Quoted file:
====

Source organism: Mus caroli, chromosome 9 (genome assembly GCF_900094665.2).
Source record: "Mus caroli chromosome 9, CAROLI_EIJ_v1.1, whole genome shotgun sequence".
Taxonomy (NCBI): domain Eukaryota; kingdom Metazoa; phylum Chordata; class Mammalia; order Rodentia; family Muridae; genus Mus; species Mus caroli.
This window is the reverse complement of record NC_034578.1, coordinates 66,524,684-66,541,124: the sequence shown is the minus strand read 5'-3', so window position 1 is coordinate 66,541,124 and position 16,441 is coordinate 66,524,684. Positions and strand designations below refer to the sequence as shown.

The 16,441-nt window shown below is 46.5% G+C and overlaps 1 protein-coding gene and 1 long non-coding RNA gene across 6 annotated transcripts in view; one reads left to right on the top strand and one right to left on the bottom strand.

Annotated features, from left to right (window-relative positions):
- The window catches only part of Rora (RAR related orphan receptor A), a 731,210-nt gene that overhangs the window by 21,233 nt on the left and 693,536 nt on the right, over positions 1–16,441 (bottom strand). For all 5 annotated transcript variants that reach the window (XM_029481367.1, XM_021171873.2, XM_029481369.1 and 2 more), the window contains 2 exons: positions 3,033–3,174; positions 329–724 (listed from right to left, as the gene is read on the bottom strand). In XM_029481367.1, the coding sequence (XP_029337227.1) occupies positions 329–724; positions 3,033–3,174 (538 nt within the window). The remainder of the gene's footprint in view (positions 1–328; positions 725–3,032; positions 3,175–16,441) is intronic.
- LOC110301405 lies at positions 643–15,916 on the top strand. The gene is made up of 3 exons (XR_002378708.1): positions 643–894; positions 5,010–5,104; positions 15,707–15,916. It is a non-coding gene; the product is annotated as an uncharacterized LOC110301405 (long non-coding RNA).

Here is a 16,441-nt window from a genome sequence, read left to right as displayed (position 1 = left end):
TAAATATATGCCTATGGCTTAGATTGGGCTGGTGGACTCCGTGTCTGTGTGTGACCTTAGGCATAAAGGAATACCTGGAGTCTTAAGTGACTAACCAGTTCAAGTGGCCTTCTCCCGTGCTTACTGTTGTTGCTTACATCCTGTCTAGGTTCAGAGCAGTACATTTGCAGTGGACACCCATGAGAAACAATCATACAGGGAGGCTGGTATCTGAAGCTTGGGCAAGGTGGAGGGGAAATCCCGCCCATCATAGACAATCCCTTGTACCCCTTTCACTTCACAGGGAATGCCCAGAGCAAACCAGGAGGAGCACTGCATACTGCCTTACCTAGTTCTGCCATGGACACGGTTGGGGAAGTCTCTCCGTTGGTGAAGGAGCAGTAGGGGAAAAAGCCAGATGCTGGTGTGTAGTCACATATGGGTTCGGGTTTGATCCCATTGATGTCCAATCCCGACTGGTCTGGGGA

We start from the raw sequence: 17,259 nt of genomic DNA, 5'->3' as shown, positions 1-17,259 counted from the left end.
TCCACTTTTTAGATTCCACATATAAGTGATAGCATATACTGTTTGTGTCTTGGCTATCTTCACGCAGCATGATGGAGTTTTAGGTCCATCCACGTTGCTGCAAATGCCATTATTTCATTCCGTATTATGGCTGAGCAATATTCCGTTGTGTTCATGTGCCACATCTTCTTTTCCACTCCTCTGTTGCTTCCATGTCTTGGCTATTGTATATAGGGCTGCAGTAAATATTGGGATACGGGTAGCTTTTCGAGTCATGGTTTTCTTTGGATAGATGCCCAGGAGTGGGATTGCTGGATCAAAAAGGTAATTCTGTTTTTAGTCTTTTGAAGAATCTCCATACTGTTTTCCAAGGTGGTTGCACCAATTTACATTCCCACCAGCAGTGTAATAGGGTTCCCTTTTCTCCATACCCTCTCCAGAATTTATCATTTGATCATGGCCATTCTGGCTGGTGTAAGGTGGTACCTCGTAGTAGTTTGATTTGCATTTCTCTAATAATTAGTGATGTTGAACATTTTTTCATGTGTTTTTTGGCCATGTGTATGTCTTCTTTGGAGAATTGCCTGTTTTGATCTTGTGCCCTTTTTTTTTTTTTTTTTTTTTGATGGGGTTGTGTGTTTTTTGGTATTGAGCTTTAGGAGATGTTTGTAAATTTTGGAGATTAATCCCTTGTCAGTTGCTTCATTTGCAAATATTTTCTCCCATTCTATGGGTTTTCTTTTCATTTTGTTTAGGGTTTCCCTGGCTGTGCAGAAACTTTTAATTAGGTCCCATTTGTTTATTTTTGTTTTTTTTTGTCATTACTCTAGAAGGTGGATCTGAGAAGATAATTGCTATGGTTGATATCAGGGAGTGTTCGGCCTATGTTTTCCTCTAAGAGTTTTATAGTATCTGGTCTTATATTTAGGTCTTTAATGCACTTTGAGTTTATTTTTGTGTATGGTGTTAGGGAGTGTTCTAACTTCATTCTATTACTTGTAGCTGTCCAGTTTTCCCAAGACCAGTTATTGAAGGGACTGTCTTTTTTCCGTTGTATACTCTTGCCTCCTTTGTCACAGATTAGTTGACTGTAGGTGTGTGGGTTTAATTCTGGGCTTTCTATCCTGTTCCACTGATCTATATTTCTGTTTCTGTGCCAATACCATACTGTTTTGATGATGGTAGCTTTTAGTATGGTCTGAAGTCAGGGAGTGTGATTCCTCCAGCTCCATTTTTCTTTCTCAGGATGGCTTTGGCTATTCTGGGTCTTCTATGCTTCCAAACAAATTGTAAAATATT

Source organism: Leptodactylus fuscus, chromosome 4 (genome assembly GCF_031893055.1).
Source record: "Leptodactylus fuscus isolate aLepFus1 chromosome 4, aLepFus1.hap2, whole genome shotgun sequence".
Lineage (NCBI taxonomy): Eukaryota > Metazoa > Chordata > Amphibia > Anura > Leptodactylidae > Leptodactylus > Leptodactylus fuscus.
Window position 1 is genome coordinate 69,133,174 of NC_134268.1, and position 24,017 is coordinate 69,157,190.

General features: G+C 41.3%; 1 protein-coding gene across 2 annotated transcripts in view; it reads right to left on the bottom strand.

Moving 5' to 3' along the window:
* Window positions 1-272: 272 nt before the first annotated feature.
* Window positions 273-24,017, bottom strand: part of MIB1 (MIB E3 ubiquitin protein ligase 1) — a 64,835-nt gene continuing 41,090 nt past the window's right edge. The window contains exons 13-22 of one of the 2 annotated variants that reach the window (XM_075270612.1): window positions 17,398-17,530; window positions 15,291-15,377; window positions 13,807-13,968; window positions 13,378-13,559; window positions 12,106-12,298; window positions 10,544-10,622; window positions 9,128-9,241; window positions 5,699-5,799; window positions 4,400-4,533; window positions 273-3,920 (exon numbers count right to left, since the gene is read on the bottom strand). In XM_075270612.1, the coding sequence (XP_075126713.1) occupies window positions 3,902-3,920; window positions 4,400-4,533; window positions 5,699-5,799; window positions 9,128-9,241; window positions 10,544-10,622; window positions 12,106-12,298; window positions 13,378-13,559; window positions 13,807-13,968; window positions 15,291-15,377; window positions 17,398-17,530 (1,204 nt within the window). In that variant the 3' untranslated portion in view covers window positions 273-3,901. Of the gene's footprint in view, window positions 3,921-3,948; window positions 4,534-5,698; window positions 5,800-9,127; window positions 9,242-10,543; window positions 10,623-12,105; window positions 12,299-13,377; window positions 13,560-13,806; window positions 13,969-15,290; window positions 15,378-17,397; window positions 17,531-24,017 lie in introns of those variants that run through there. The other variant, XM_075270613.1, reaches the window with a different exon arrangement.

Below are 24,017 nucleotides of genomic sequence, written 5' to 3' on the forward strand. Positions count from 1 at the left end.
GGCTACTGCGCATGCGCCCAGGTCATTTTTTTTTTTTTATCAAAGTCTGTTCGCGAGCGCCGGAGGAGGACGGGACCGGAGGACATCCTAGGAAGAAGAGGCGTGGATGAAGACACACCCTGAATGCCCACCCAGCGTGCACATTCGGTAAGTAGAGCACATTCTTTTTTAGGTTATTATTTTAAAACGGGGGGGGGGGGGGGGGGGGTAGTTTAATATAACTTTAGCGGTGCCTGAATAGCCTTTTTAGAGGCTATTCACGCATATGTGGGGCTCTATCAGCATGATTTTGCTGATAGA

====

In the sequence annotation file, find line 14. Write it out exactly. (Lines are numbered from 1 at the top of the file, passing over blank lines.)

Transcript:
Source record: "Leptodactylus fuscus isolate aLepFus1 chromosome 4, aLepFus1.hap2, whole genome shotgun sequence".